CAIRO: Egypt, Israel, along with the European Union on June 15 signed a deal to increase liquified natural gas sales to EU countries, with an aim to reduce dependence on supply from Russia amid war.
The deal, stamped in a five-star Cairo hotel, will see Israel sending more gas via Egypt, which has facilities to liquify it for export via sea, European Commission chief Ursula von der Leyen said.
“What a special moment, I very warmly welcome the signing of this historic agreement” von der Leyen said in a joint news conference alongside Egyptian and Israel energy ministers.
I am grateful that Israel will increase its supply of energy to the EU.
Tomorrow we’ll take an important step, with the signing of a trilateral agreement on gas between Israel, the EU and Egypt.
And we will join forces to help protect the world from a major food crisis. pic.twitter.com/N7DRWfj41K
— Ursula von der Leyen (@vonderleyen) June 14, 2022
In the year 2021, the European Union imported roughly 40% of its gas from Russia, making it difficult for the EU to impose sanctions on Russia over its ongoing conflict with Ukraine.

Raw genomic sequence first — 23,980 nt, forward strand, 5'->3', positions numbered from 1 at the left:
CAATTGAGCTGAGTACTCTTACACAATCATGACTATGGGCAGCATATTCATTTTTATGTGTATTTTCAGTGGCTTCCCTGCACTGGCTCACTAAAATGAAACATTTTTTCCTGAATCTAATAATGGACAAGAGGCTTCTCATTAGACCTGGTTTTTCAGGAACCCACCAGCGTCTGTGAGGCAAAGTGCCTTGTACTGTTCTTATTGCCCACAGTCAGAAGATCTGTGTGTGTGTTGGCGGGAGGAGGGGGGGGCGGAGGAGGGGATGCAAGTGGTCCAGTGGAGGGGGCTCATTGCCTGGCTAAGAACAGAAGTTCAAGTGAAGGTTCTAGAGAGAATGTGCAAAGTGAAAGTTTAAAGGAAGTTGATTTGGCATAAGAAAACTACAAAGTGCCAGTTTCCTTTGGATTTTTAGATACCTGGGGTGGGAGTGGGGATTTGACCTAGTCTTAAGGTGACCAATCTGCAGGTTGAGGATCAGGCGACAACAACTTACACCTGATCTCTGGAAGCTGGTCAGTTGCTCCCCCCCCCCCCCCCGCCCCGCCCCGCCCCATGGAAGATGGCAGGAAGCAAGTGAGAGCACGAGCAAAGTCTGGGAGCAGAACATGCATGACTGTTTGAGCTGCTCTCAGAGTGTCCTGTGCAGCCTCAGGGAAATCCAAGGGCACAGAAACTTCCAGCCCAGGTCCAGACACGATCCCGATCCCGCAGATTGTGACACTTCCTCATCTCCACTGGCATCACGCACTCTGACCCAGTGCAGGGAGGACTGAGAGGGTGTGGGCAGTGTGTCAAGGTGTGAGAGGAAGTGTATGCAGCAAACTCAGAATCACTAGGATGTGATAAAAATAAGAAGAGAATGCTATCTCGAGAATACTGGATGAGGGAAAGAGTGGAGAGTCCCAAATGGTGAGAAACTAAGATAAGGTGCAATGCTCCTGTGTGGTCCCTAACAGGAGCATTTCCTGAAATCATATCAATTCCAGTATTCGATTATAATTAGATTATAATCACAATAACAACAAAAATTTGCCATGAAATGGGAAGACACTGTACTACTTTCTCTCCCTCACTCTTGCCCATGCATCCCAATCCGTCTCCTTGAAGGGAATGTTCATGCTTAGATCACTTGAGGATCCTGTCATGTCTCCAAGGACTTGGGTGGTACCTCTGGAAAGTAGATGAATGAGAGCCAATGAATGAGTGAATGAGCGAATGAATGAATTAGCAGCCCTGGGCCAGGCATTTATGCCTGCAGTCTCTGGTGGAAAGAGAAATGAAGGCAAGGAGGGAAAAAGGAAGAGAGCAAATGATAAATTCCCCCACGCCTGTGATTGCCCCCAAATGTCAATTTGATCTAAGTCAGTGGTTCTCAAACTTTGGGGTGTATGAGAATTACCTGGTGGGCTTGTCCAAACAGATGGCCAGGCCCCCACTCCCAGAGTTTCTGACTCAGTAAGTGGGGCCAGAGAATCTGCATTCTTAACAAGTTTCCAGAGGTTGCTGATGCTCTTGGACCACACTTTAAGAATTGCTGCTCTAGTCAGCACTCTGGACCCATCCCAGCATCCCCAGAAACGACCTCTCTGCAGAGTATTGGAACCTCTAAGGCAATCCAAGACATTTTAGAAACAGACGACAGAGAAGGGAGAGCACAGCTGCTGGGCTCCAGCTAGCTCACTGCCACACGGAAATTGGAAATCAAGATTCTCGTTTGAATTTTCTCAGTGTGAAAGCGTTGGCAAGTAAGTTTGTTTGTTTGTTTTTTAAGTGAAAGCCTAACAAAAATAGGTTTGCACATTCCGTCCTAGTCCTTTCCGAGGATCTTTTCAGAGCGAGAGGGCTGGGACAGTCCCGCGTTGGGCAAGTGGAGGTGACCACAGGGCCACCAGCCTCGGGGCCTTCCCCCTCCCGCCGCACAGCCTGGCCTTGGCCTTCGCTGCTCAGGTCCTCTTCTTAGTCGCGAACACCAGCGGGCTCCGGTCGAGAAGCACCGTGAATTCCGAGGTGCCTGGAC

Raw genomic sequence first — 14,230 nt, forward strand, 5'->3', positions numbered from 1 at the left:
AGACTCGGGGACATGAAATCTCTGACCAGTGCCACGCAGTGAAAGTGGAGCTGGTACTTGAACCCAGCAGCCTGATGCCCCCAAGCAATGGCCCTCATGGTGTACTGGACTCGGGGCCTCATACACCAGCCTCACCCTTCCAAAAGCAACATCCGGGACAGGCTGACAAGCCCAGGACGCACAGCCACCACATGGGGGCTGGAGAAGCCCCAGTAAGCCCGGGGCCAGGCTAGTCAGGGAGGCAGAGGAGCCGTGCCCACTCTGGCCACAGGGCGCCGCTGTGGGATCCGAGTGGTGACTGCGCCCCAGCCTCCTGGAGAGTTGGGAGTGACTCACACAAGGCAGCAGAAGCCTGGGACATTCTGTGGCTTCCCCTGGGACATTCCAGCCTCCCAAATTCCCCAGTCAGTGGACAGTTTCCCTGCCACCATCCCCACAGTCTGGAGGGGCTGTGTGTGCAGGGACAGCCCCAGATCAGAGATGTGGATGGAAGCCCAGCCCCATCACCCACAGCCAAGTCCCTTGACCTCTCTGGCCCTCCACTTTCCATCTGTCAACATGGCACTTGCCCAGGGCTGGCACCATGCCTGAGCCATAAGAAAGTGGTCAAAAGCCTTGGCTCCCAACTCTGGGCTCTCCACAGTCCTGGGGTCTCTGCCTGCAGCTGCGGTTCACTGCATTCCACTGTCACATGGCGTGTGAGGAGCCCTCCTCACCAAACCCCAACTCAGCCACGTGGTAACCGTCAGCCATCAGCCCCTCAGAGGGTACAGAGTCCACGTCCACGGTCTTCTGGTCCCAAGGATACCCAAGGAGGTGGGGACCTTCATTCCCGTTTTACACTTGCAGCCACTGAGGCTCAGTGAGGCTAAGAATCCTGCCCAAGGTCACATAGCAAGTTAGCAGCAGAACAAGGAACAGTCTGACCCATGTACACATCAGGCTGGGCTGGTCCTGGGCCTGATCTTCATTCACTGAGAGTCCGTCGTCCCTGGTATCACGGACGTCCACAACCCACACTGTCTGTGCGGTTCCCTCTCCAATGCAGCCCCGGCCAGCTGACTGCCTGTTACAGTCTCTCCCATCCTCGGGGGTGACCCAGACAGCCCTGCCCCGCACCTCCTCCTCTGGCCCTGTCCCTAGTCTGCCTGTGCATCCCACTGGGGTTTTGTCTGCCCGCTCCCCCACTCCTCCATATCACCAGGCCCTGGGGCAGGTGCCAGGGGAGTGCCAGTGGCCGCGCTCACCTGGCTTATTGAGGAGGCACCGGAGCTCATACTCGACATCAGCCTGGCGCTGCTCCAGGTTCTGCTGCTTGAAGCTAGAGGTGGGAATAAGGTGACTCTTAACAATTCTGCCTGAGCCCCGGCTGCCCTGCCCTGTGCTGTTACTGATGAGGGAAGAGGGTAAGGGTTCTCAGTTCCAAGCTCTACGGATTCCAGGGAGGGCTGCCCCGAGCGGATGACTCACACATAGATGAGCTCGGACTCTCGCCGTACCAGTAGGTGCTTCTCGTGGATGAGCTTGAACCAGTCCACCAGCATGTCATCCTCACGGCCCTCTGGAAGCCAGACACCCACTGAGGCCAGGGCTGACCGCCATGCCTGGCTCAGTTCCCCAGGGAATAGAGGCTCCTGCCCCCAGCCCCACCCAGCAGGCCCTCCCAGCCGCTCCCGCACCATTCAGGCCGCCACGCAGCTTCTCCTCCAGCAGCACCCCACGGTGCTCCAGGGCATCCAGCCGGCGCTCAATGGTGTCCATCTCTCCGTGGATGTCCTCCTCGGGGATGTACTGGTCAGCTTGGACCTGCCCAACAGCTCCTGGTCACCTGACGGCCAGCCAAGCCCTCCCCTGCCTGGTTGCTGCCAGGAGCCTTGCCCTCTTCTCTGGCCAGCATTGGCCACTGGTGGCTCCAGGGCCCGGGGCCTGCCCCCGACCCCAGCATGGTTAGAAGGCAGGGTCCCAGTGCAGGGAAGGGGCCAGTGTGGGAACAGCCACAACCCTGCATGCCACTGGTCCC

The Israeli gas will be brought via a pipeline to Egypt’s LNG terminal on the Mediterranean before being transported on tankers to the European shores. Israel has two operational gas fields off its Mediterranean coast containing an estimated 690 billion cubic meters of natural gas combined, and a third offshore rig is in the works. It has already signed gas export agreements with neighboring Egypt and Jordan.
Egypt’s extensive natural gas facilities on the Mediterranean have stood largely inactive since the country’s 2011 uprising that toppled longtime autocrat Hosni Mubarak.
In recent years, the government of President Abdel Fattah el-Sissi rehabilitated and modernized the facilities.
In 2018, Egypt signed a $15 billion deal with Israeli company Delek Drilling and its US partner, Noble Energy to transport natural gas there. Egypt aims to create a regional energy hub.